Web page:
Further complicating matters is developing scientific research that suggests some PFAS found in pesticides comes not from the pesticide itself or even its packaging, but from a fluoride treatment sealant applied to the container that prevents the pesticide from leaching through it.

The board and its parent agency, the Department of Agriculture, Conservation and Forestry, did not respond to calls and emails about the deadline. The Department of Environmental Protection gave six-month extensions to more than a thousand businesses facing a more general PFAS reporting deadline.

PFAS are a class of over 4,000 manmade chemicals used since the 1950s in industrial and household products like waterproof clothing, non-stick cookware, and firefighting foam. They have been linked to cancer, kidney malfunction, immune system suppression, and pre-eclampsia in pregnant women.

These so-called forever chemicals, so named because they take so long to break down, have been found in high levels in the water, fields, and even some crops and livestock on Maine farms where sludge and septage were spread as fertilizer through a state-licensed program.

The Board of Pesticides Control doesn’t expect to finish its affidavit database of pesticides that contain PFAS until mid-2023. After reviewing a federal pesticide database, however, board toxicologists think about 1,300 of the 12,000 pesticides registered in Maine contain PFAS as an active ingredient.


The PFAS in those pesticides is not always intended to kill bugs or blight, however. In many cases, the water-repelling forever chemical is added to help the other chemicals adhere to the plants in the fields even after rain, or to facilitate an even distribution of product during application, officials say.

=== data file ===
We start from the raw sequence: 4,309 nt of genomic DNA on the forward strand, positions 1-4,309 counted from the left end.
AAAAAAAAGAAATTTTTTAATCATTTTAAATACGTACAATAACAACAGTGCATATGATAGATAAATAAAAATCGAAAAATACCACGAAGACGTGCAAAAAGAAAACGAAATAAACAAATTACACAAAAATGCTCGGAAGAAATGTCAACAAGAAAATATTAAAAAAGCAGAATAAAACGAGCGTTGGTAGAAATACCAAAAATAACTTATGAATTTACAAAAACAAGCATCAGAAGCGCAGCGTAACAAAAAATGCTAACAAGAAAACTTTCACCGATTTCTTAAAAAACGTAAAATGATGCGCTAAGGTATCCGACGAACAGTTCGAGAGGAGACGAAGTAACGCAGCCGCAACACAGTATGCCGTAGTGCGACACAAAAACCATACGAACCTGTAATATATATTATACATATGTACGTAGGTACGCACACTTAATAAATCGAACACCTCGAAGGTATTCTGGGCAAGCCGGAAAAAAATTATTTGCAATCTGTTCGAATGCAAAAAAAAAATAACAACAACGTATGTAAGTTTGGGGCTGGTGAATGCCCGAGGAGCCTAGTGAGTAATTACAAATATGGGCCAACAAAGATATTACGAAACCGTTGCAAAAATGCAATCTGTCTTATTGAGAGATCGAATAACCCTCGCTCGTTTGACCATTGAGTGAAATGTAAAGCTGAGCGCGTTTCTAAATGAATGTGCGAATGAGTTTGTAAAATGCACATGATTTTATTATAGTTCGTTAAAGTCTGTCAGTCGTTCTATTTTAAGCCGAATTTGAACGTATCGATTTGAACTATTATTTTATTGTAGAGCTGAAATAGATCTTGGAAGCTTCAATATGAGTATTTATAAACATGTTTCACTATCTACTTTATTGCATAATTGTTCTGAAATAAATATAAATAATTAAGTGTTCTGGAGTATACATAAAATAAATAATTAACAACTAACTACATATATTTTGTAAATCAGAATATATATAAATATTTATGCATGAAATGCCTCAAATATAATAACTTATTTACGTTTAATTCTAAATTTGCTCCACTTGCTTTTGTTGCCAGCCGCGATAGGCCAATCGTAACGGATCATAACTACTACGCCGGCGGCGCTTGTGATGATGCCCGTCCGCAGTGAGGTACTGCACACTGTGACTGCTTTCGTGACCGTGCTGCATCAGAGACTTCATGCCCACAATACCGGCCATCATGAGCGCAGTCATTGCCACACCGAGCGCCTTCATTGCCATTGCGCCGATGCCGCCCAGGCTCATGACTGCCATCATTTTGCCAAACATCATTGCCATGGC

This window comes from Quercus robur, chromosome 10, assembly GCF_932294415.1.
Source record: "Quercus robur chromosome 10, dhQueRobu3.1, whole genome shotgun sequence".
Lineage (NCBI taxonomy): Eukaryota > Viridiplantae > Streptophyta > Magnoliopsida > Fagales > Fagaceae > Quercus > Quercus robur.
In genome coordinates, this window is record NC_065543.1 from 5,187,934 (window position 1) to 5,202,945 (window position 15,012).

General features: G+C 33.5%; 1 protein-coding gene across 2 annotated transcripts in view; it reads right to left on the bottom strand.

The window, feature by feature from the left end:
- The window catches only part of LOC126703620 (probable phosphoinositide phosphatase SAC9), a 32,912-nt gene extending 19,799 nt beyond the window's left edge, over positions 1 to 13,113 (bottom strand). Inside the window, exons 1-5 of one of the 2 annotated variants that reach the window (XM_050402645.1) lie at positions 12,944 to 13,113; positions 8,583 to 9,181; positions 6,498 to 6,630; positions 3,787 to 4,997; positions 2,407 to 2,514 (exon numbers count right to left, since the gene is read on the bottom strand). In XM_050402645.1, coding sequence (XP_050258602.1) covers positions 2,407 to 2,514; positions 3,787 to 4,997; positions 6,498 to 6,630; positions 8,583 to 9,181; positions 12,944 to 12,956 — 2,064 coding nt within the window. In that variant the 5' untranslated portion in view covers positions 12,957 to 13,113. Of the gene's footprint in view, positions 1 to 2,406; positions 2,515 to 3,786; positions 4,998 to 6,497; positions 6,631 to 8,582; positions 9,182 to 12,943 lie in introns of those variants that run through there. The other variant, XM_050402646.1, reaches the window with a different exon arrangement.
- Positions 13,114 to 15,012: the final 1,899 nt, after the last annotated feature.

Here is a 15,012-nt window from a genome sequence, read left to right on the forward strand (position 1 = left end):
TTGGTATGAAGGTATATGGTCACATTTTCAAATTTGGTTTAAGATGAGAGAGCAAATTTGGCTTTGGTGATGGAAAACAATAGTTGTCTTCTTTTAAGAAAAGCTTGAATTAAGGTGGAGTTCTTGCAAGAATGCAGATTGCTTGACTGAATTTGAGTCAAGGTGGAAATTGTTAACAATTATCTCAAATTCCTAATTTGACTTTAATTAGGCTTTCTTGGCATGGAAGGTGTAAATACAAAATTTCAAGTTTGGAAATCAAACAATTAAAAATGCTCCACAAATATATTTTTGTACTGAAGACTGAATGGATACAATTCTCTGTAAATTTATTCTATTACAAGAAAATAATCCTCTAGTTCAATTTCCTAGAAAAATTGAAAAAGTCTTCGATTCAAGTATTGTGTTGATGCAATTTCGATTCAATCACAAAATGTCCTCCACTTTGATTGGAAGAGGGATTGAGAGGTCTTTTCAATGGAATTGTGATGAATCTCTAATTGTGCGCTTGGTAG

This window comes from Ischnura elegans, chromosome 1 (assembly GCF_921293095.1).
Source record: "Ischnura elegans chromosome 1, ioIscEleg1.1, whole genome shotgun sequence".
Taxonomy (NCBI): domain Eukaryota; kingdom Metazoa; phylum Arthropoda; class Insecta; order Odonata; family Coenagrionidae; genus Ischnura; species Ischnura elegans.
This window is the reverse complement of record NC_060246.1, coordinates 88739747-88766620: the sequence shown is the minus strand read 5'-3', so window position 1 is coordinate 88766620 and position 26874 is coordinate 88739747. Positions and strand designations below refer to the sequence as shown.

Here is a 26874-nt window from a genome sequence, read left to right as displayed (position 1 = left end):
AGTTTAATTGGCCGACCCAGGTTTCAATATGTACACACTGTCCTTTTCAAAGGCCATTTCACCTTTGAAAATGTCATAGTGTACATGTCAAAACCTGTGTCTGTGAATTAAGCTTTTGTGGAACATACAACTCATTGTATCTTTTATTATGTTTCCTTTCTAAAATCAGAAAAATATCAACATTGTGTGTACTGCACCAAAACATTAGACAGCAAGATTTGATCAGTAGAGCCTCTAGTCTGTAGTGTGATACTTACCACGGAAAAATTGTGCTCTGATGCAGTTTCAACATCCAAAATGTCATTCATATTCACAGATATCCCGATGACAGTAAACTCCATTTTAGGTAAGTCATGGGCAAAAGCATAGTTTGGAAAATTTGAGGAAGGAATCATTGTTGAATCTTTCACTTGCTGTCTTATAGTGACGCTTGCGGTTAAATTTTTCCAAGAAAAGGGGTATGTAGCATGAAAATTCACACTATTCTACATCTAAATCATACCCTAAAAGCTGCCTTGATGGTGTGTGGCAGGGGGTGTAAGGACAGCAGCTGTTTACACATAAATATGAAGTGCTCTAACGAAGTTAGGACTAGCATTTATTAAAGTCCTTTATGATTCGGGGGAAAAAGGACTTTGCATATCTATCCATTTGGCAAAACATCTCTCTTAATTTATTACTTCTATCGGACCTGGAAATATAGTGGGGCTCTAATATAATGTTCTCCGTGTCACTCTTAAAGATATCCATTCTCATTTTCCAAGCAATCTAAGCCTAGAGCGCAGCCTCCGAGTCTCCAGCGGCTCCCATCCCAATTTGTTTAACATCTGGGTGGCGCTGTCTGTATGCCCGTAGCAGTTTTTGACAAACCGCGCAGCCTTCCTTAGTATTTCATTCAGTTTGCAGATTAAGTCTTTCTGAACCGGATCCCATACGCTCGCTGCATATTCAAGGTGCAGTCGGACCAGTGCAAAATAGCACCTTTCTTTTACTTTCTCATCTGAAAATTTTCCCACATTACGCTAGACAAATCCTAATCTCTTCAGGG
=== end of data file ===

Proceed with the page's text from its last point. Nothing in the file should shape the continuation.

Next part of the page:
While some Maine farmers are concerned about the impacts, many others say the ban and the affidavits help protect Maine’s environment, farm economy and public health from the still-developing risks that are posed by forever chemicals, Smith said. PFAS has devastated many in Maine’s farming community.

“There’s nobody among us that doesn’t want action taken on PFAS, but there’s no consensus about what that action should be or when we should do it,” Smith said. “We’re breaking new ground here and there’s a lot on the line.”

She thinks a lot of pesticide makers do not know if their products or packaging contain PFAS, at least as defined by the state. Maine defines PFAS as a per or polyfluoroalkyl substance that contains one or more fluorinated carbon atoms, while federal law requires at least two fluorinated carbon atoms.

Environmental advocates like the Conservation Law Foundation and Public Employees for Environmental Responsibility are urging Maine to go even further, calling on the Board of Pesticides Control to conduct independent PFAS tests on all registered pesticides rather than relying on manufacturer affidavits.

In its own testing, PEER scientists have found evidence of PFAS in pesticides that cannot be traced back to active ingredients listed on the government-mandated label, the container, or the fluorinated sealant – a finding it believes proves that growers are secretly adding PFAS to their products.

PFAS testing is expensive and takes a long time to do because few labs have the sophisticated equipment needed to test for the small amounts that could pose a threat to human health. The University of Maine is building an in-house PFAS lab to conduct research and ease the testing backlog facing state agencies.

The 2030 PFAS ban also poses a budget problem for the cash-strapped Board of Pesticides Control. It is proposing a $40 pesticide registration fee hike this year to fill a projected $560,000 budget hole created by a mix of rising software costs and negotiated personnel raises.

That’s before the projected loss of registered pesticides because of the 2030 PFAS ban, which would result in an additional $213,000 revenue loss, according to board director Megan Patterson, who testified before a state legislative committee this week.